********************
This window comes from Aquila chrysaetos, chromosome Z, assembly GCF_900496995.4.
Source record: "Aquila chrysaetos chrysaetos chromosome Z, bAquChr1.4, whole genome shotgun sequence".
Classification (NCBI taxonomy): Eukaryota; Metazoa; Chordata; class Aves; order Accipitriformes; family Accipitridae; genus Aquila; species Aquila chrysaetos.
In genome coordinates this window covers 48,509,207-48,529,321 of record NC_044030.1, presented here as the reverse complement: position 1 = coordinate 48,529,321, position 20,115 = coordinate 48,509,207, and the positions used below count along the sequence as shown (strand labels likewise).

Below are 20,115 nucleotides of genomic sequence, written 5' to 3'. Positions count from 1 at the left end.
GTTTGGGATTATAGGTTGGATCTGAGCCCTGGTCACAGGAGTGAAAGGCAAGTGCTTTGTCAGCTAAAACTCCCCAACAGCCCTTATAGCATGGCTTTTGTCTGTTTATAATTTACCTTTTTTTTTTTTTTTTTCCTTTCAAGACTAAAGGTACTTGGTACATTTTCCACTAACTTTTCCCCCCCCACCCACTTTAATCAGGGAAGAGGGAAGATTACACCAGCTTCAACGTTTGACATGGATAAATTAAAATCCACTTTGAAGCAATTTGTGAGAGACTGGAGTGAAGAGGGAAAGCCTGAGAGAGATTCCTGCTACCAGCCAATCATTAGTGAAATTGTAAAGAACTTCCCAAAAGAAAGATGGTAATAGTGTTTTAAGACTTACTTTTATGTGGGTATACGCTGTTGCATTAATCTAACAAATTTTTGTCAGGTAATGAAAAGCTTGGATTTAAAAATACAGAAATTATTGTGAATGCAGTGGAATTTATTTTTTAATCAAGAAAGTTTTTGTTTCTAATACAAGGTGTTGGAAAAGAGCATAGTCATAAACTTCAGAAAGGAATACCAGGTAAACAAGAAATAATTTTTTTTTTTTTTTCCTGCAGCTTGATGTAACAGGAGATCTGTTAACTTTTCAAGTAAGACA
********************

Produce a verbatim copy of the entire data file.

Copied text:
This window comes from Aquila chrysaetos, chromosome Z, assembly GCF_900496995.4.
Source record: "Aquila chrysaetos chrysaetos chromosome Z, bAquChr1.4, whole genome shotgun sequence".
Classification (NCBI taxonomy): Eukaryota; Metazoa; Chordata; class Aves; order Accipitriformes; family Accipitridae; genus Aquila; species Aquila chrysaetos.
In genome coordinates this window covers 48,509,207-48,529,321 of record NC_044030.1, presented here as the reverse complement: position 1 = coordinate 48,529,321, position 20,115 = coordinate 48,509,207, and the positions used below count along the sequence as shown (strand labels likewise).

Below are 20,115 nucleotides of genomic sequence, written 5' to 3'. Positions count from 1 at the left end.
GTTTGGGATTATAGGTTGGATCTGAGCCCTGGTCACAGGAGTGAAAGGCAAGTGCTTTGTCAGCTAAAACTCCCCAACAGCCCTTATAGCATGGCTTTTGTCTGTTTATAATTTACCTTTTTTTTTTTTTTTTTCCTTTCAAGACTAAAGGTACTTGGTACATTTTCCACTAACTTTTCCCCCCCCACCCACTTTAATCAGGGAAGAGGGAAGATTACACCAGCTTCAACGTTTGACATGGATAAATTAAAATCCACTTTGAAGCAATTTGTGAGAGACTGGAGTGAAGAGGGAAAGCCTGAGAGAGATTCCTGCTACCAGCCAATCATTAGTGAAATTGTAAAGAACTTCCCAAAAGAAAGATGGTAATAGTGTTTTAAGACTTACTTTTATGTGGGTATACGCTGTTGCATTAATCTAACAAATTTTTGTCAGGTAATGAAAAGCTTGGATTTAAAAATACAGAAATTATTGTGAATGCAGTGGAATTTATTTTTTAATCAAGAAAGTTTTTGTTTCTAATACAAGGTGTTGGAAAAGAGCATAGTCATAAACTTCAGAAAGGAATACCAGGTAAACAAGAAATAATTTTTTTTTTTTTTTCCTGCAGCTTGATGTAACAGGAGATCTGTTAACTTTTCAAGTAAGACA